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Want good friends? Raise more barns. | New World Seeds & Tubers

Tom and Arthur Lee Jacobson sitting in the trailer after work. Tom is soaked to the bone.

One of my friends sent me this link (caution, some vulgar language!!):

Seven reasons the 21st century is making you miserable

You don’t need to read it; I can summarize it briefly: having a certain type of personal freedom in life results in fewer and more shallow relationships.

For most of human existence, most people didn’t travel much and were “stuck” in the same place with the same people for their whole lives. Some would come and go–but mostly due to birth and death. This would be true even of nomadic peoples, who travel in specific groups.

Knowing this, people used to make more effort to get along with their family, friends, and neighbors.

Friends and family working together

I don’t think it’s so much a matter of getting to choose your friends, or what criteria you might use to choose them, as suggested by the article. For one thing, people used to look like and be more culturally similar to their neighbors, so they already had a lot in common. For another, people nowadays replace their carefully-chosen friends quite readily, and THAT is the heart of the issue.

I read an article that said that Americans tend to prune their friendships an average of every 2 years (an average marriage lasts something like 6 years, btw). That sounds about right to me; my wife, some of our kids, and I have all experienced quite suddenly being persona non-grata without any obvious triggering incident. Just one day out of the blue a fairly blunt hint, or sometimes even an explicit statement is delivered, that you’re not welcome to call anymore. You’ve been pruned.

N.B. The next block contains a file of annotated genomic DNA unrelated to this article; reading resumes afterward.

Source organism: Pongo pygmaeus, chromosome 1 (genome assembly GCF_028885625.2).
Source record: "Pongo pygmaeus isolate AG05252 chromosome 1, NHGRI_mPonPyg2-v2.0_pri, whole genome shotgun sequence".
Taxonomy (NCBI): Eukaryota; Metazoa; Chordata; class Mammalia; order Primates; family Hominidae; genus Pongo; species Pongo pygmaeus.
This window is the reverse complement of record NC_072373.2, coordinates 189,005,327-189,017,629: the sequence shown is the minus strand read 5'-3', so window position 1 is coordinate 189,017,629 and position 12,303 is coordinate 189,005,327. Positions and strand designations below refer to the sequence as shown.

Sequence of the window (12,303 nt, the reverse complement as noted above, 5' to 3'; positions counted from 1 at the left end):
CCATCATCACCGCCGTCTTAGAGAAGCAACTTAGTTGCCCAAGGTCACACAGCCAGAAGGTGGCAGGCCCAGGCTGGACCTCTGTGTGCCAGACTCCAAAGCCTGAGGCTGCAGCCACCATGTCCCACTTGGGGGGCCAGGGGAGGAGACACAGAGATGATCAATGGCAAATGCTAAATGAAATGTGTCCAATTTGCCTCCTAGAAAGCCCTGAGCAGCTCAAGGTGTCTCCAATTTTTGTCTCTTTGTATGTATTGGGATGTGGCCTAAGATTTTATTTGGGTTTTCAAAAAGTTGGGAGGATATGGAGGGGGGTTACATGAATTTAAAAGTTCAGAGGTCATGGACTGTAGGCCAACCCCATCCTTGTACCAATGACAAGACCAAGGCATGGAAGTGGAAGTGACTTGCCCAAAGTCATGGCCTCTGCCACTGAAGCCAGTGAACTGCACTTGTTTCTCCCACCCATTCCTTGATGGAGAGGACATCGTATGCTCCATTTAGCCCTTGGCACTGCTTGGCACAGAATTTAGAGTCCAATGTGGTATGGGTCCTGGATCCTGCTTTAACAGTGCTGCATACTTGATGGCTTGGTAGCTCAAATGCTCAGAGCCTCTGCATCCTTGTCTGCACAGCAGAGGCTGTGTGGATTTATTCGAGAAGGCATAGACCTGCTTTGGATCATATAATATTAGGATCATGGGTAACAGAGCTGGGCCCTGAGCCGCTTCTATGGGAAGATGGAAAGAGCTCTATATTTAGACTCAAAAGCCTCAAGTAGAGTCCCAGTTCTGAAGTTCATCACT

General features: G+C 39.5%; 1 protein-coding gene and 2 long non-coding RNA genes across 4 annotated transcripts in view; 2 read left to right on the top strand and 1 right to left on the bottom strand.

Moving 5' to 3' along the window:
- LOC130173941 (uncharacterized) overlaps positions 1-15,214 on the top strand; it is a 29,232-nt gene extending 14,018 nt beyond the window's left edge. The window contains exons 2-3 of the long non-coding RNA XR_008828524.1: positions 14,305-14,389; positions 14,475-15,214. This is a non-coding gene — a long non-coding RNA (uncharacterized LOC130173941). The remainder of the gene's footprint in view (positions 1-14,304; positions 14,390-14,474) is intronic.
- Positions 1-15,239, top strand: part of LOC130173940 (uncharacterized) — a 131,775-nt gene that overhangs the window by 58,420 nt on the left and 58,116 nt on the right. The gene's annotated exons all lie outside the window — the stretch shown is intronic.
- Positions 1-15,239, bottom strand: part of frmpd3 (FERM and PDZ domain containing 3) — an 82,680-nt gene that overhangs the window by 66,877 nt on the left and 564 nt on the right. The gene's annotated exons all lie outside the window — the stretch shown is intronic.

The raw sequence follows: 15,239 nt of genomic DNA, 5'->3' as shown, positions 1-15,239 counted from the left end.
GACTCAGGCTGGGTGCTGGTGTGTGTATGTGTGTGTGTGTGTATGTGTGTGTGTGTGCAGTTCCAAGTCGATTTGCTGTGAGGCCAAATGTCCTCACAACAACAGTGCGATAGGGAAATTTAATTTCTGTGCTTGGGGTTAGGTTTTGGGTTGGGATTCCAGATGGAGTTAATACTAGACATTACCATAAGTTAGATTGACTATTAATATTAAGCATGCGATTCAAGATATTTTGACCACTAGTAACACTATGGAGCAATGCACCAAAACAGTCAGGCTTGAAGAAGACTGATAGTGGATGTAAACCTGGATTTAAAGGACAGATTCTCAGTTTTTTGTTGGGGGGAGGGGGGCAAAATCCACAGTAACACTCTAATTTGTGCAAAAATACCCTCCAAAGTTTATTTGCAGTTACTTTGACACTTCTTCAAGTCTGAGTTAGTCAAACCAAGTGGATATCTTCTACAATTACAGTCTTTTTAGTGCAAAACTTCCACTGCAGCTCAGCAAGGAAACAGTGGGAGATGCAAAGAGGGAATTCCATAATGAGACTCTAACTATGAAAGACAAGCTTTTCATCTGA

What was interesting were the comments at the end of the article. No disbelief or for that matter sense of scandal: a lot of people thought it was an obvious and somehow necessary fact of life.

I read similar comments after an article in a British internet newspaper regarding how most Brits indicate they’d rather spend Christmas and other holidays with friends not family. A typical response was “well of course people would rather spend time with company of their own choosing, than with an arrangement you were stuck with by birth!”

Chris Homanics helping out with the potato harvest.

How about friends AND family? I’ve known people sociable enough to invite their relatives, friends, and then go around and round up the neighbors!

In any case, people crave friendship but the opportunity of being able to replace old relationships with new ones as a matter of convenience seems to be too tempting for many people.

I’m not sure the cost quite sinks in. Maybe these relationships are “friendships” but they’re too superficial to serve much more purpose than to validate someone’s sense of self. I have a feeling they end abruptly if they ever once fail to serve that purpose. You can always find new “friends”, and early in the relationship, before “the honeymoon is over”, they’ll be on their best behavior!

Someone I thought was a friend told me off rather bluntly some years ago. He told me about what he claimed were his real friends: “My…friends and I, we have a beer”. At the time, I was too wound up in my own “story”, but nowadays I have thicker skin and a kinder heart (not that I told him off–that’s not my style–but I didn’t tell him anything useful he needed to know to grow as a person): I would have gently informed him that no, those aren’t friends, those are beer-buddies; they won’t be there for you when you need friends. I always had been…and if push came to shove I still would be. I don’t think beer-buddies and friends are mutually-exclusive by nature, but they tend to be in practice. There’s not enough investment in the relationship to be more than very superficial.